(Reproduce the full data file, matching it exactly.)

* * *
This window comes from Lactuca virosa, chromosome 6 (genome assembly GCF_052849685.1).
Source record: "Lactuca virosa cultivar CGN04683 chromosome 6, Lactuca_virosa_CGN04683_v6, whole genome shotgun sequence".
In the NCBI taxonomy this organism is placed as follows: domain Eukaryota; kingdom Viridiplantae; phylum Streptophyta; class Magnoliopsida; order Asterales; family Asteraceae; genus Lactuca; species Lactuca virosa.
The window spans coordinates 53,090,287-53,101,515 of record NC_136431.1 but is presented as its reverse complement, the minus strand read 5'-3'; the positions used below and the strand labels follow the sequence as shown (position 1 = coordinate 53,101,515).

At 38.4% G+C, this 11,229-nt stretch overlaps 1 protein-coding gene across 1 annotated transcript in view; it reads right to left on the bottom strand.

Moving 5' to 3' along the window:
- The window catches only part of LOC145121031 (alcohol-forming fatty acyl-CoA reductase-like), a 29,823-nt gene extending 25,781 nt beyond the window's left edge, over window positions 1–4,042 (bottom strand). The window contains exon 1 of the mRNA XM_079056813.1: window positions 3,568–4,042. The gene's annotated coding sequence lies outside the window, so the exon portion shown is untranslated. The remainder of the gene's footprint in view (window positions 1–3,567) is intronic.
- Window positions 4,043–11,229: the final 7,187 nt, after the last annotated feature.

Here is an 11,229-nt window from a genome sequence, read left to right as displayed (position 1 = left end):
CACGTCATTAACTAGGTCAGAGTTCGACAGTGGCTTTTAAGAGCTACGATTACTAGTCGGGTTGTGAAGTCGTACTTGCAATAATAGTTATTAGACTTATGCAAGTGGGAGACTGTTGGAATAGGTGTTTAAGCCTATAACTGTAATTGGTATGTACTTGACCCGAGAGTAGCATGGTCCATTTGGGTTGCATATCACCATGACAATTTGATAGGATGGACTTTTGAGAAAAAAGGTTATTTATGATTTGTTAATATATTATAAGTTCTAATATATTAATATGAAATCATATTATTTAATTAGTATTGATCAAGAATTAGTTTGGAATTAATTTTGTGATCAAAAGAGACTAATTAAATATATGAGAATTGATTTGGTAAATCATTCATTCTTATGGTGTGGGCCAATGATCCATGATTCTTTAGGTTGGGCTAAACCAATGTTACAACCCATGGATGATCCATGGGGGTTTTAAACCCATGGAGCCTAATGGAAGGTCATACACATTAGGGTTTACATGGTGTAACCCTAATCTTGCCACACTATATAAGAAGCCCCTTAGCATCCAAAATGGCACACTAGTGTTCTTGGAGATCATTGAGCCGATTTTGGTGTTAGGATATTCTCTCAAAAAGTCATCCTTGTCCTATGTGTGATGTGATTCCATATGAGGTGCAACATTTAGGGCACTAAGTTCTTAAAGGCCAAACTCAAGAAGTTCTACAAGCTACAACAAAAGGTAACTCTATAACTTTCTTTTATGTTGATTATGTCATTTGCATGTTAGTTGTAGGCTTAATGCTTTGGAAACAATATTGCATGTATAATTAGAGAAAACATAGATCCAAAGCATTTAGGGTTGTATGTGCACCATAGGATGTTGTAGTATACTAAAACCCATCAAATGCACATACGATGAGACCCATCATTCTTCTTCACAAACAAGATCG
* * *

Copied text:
This window comes from Lactuca virosa, chromosome 6 (genome assembly GCF_052849685.1).
Source record: "Lactuca virosa cultivar CGN04683 chromosome 6, Lactuca_virosa_CGN04683_v6, whole genome shotgun sequence".
In the NCBI taxonomy this organism is placed as follows: domain Eukaryota; kingdom Viridiplantae; phylum Streptophyta; class Magnoliopsida; order Asterales; family Asteraceae; genus Lactuca; species Lactuca virosa.
The window spans coordinates 53,090,287-53,101,515 of record NC_136431.1 but is presented as its reverse complement, the minus strand read 5'-3'; the positions used below and the strand labels follow the sequence as shown (position 1 = coordinate 53,101,515).

At 38.4% G+C, this 11,229-nt stretch overlaps 1 protein-coding gene across 1 annotated transcript in view; it reads right to left on the bottom strand.

Moving 5' to 3' along the window:
- The window catches only part of LOC145121031 (alcohol-forming fatty acyl-CoA reductase-like), a 29,823-nt gene extending 25,781 nt beyond the window's left edge, over window positions 1–4,042 (bottom strand). The window contains exon 1 of the mRNA XM_079056813.1: window positions 3,568–4,042. The gene's annotated coding sequence lies outside the window, so the exon portion shown is untranslated. The remainder of the gene's footprint in view (window positions 1–3,567) is intronic.
- Window positions 4,043–11,229: the final 7,187 nt, after the last annotated feature.

Here is an 11,229-nt window from a genome sequence, read left to right as displayed (position 1 = left end):
CACGTCATTAACTAGGTCAGAGTTCGACAGTGGCTTTTAAGAGCTACGATTACTAGTCGGGTTGTGAAGTCGTACTTGCAATAATAGTTATTAGACTTATGCAAGTGGGAGACTGTTGGAATAGGTGTTTAAGCCTATAACTGTAATTGGTATGTACTTGACCCGAGAGTAGCATGGTCCATTTGGGTTGCATATCACCATGACAATTTGATAGGATGGACTTTTGAGAAAAAAGGTTATTTATGATTTGTTAATATATTATAAGTTCTAATATATTAATATGAAATCATATTATTTAATTAGTATTGATCAAGAATTAGTTTGGAATTAATTTTGTGATCAAAAGAGACTAATTAAATATATGAGAATTGATTTGGTAAATCATTCATTCTTATGGTGTGGGCCAATGATCCATGATTCTTTAGGTTGGGCTAAACCAATGTTACAACCCATGGATGATCCATGGGGGTTTTAAACCCATGGAGCCTAATGGAAGGTCATACACATTAGGGTTTACATGGTGTAACCCTAATCTTGCCACACTATATAAGAAGCCCCTTAGCATCCAAAATGGCACACTAGTGTTCTTGGAGATCATTGAGCCGATTTTGGTGTTAGGATATTCTCTCAAAAAGTCATCCTTGTCCTATGTGTGATGTGATTCCATATGAGGTGCAACATTTAGGGCACTAAGTTCTTAAAGGCCAAACTCAAGAAGTTCTACAAGCTACAACAAAAGGTAACTCTATAACTTTCTTTTATGTTGATTATGTCATTTGCATGTTAGTTGTAGGCTTAATGCTTTGGAAACAATATTGCATGTATAATTAGAGAAAACATAGATCCAAAGCATTTAGGGTTGTATGTGCACCATAGGATGTTGTAGTATACTAAAACCCATCAAATGCACATACGATGAGACCCATCATTCTTCTTCACAAACAAGATCG